During my last visit to Weimar, the so-called Herder Church was a building site. Now instead of a copy on canvas, the famous allegoric painting describing the new faith was up again in the chancel in time for the 500th anniversary of the Reformation next year. Lucas Cranach, the Elder, started the painting, but it was finished by his son Lucas Cranach the Younger.

Outside the church, carriage horses keep Weimar tidy but not their tails.

On our way to Leipzig, our Group passed Naumburg in the afternoon, where we spent two hours at the cathedral. To the layperson, the Naumburger Dom is better known for its Stifterfiguren (founder figures, i.e., the sponsors).

Smiling Reglindis greets the visitors.

The two Gothic steeples
The church is dear to all Lutherans, for it was here wherein the presence of Martin Luther and the Elector of Saxony, John Frederick, the first Lutheran bishop Nikolaus von Amsdorf was consecrated in 1542.

Carvings at the pulpit. Newly installed von Amsdorf in the eerie red of a co-traveler's focusing light while Luther points as usual to the Word. The Bible is all that counts.

Entrance to the choir with the founder figures

Everybody knows Uta and some her husband Ekkehard
Hermann von Meißen and his wife Reglindis.
She was only 23 years when she died.

Wednesday, June 15, 2016

Yad Vashem

In Israel Red Baron learned a Jewish slogan concerning the country's three big cities: Tel Aviv is for work, Haifa is for the fun, and Jerusalem is for religion, Amen.

When an Israeli says Shana Haba B'yerushalayim (next year in Jerusalem) the words are highly symbolic meaning a Jewish Jerusalem with the rebuilt Temple, the Sanhedrin* and a Jewish Monarch.
*The Sanhedrin is the supreme council and tribunal of the Jews headed by a High Priest and having religious, civil, and criminal jurisdiction.

This blog is about Yad Vashem, Israel's memorial for the victims of the Holocaust, but before I give you my impressions here is my memory of my visit to the Western Wall. This name is unknown in German where the retaining wall of the Temple Mount is called Klagemauer (Wailing Wall). Following extensive security checks Orthodox Jews and tourists alike may approach the wall in separate sectors for men and women.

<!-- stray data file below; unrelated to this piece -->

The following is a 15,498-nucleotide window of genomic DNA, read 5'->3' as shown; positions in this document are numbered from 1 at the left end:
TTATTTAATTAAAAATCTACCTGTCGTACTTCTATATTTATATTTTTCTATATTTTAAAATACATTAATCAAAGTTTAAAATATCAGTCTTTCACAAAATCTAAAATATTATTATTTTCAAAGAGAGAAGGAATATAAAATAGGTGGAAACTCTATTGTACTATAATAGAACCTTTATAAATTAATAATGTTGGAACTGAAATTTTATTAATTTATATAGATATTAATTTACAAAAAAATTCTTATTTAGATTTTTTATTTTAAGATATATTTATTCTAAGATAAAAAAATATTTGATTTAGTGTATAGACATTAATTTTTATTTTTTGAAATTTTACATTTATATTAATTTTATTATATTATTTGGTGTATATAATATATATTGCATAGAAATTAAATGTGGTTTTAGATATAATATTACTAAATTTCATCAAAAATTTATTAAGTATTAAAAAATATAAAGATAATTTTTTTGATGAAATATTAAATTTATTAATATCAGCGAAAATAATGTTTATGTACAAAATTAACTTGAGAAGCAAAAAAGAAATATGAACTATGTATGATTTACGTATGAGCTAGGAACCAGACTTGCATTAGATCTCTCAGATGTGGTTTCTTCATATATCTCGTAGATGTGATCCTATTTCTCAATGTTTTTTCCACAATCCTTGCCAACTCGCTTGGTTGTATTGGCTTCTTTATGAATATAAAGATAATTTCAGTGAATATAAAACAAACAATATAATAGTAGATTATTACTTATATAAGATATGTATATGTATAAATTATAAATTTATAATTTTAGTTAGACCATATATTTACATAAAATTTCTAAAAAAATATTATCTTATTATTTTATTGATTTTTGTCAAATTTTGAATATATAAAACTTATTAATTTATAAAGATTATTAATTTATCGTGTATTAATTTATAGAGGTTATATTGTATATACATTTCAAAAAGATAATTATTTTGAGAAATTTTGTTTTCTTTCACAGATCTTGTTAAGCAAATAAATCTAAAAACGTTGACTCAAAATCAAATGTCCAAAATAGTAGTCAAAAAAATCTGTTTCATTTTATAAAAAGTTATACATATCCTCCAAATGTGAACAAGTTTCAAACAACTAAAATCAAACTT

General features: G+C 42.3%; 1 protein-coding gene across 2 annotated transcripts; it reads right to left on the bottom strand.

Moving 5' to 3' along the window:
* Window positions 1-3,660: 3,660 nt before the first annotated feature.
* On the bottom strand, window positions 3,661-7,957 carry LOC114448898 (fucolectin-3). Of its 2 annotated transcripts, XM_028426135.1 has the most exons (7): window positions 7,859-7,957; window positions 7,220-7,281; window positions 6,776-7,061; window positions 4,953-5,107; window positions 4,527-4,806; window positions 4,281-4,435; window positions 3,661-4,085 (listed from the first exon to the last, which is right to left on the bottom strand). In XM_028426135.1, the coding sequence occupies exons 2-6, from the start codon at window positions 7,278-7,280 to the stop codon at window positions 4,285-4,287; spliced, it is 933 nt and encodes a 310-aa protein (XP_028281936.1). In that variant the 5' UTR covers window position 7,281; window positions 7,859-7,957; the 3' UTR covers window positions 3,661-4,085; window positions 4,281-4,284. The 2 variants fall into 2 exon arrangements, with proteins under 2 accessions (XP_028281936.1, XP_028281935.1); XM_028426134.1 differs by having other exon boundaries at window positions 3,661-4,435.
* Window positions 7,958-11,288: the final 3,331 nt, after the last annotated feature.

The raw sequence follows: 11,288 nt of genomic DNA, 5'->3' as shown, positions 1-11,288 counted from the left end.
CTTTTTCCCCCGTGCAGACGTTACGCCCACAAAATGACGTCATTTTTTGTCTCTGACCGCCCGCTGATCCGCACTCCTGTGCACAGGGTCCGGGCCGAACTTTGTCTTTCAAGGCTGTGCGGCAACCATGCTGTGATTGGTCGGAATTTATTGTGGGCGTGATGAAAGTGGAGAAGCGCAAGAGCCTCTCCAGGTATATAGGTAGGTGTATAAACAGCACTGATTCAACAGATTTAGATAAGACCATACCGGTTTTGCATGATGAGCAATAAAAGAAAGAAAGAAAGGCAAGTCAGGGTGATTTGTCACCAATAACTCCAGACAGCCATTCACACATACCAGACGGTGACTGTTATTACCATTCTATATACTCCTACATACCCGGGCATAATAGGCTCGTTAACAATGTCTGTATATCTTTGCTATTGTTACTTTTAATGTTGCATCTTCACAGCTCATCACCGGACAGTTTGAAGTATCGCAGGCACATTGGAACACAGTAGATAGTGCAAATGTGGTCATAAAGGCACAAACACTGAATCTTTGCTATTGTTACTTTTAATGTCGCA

Before I aproached the Western Wall I got hold of a kippa and asked the man at the kiosk offering Jewish prayer books whether he had any prayers in English. He said: Are you Jewish? I snapped back: It is the same God, isn't it? He flinched and started looking for something in English. Eventually he came back with a Guide to a Healthy Planet for all Humanity, an environmental flyer where I found Noah's Seven Laws.

Eventually my fellow travellers saw me davening in front of the Western Wall although I was reading or rather studying the flyer and Noah's laws.

In Yad Vashem the Freiburg group was received in front of the entrance to the Center by the vice director who gave an introduction.

Eventual we entered and walked along the garden of the righteous among the nations on our way to the Holocaust museum.

Memorial tree for Oscar Schindler and his wife

We also passed the Hall of the Eternal Flame.

The names of the concentration camps

The distribution of the Jewish population in Europe on the evening
of the Machtergreifung (takeover) by the Nazis in Germany.

Antisemitism all over Europe ...

... but the Nazis organized the perfect persecution of the Jews
aiming their extermination with the Endlösung

Many Jews left Germany and Europe in time but not all of them were welcome.

Contemporary cartoon in the Daily Mirror
It was a brain drain for Germany! Most of the intellectuals below left for the States. The few examples do not show all the physicists who helped America to build the atomic bomb.

The Nazis practiced racial defilement.

They established a few cities in Poland as Jewish Ghettos.
The expert of German literature Marcel Reich-Ranicki was one of the inhabitants.
After the war he became the star of a television show: Das literarische Quartett
 and had a firm opinion on Ghetto cafés.
Labor camps were important to keep production up during the war.

Near the exit of the museum: The famous Hall of the Names

The harrowing memorial for the murdered children

The entrance

The children

One star for one murdered child

Photo taken at twilight time of the cattle car memorial for the deported people
Evening atmosphere at Yad Vashem. Tomorrow there will be a new day

Shalom. This blog winds up the reporting about my trip to Israel.